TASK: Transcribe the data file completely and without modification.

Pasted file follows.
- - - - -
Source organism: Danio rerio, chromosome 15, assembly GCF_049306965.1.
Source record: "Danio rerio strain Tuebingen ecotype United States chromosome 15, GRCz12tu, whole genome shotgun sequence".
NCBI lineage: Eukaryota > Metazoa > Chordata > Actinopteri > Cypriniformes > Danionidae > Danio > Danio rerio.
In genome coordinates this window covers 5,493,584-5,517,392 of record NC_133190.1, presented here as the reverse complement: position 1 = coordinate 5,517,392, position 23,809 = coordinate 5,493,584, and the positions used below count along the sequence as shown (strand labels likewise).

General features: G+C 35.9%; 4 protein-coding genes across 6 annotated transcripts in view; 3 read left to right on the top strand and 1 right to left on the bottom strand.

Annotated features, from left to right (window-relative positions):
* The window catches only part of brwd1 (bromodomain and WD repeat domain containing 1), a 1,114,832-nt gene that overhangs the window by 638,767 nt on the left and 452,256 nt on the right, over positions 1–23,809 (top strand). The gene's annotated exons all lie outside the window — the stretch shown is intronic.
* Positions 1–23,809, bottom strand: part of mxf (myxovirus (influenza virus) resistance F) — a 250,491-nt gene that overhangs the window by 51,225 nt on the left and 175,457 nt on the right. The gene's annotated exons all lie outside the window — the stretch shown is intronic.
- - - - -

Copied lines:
Source organism: Danio rerio, chromosome 15, assembly GCF_049306965.1.
Source record: "Danio rerio strain Tuebingen ecotype United States chromosome 15, GRCz12tu, whole genome shotgun sequence".
NCBI lineage: Eukaryota > Metazoa > Chordata > Actinopteri > Cypriniformes > Danionidae > Danio > Danio rerio.
In genome coordinates this window covers 5,493,584-5,517,392 of record NC_133190.1, presented here as the reverse complement: position 1 = coordinate 5,517,392, position 23,809 = coordinate 5,493,584, and the positions used below count along the sequence as shown (strand labels likewise).

General features: G+C 35.9%; 4 protein-coding genes across 6 annotated transcripts in view; 3 read left to right on the top strand and 1 right to left on the bottom strand.

Annotated features, from left to right (window-relative positions):
* The window catches only part of brwd1 (bromodomain and WD repeat domain containing 1), a 1,114,832-nt gene that overhangs the window by 638,767 nt on the left and 452,256 nt on the right, over positions 1–23,809 (top strand). The gene's annotated exons all lie outside the window — the stretch shown is intronic.
* Positions 1–23,809, bottom strand: part of mxf (myxovirus (influenza virus) resistance F) — a 250,491-nt gene that overhangs the window by 51,225 nt on the left and 175,457 nt on the right. The gene's annotated exons all lie outside the window — the stretch shown is intronic.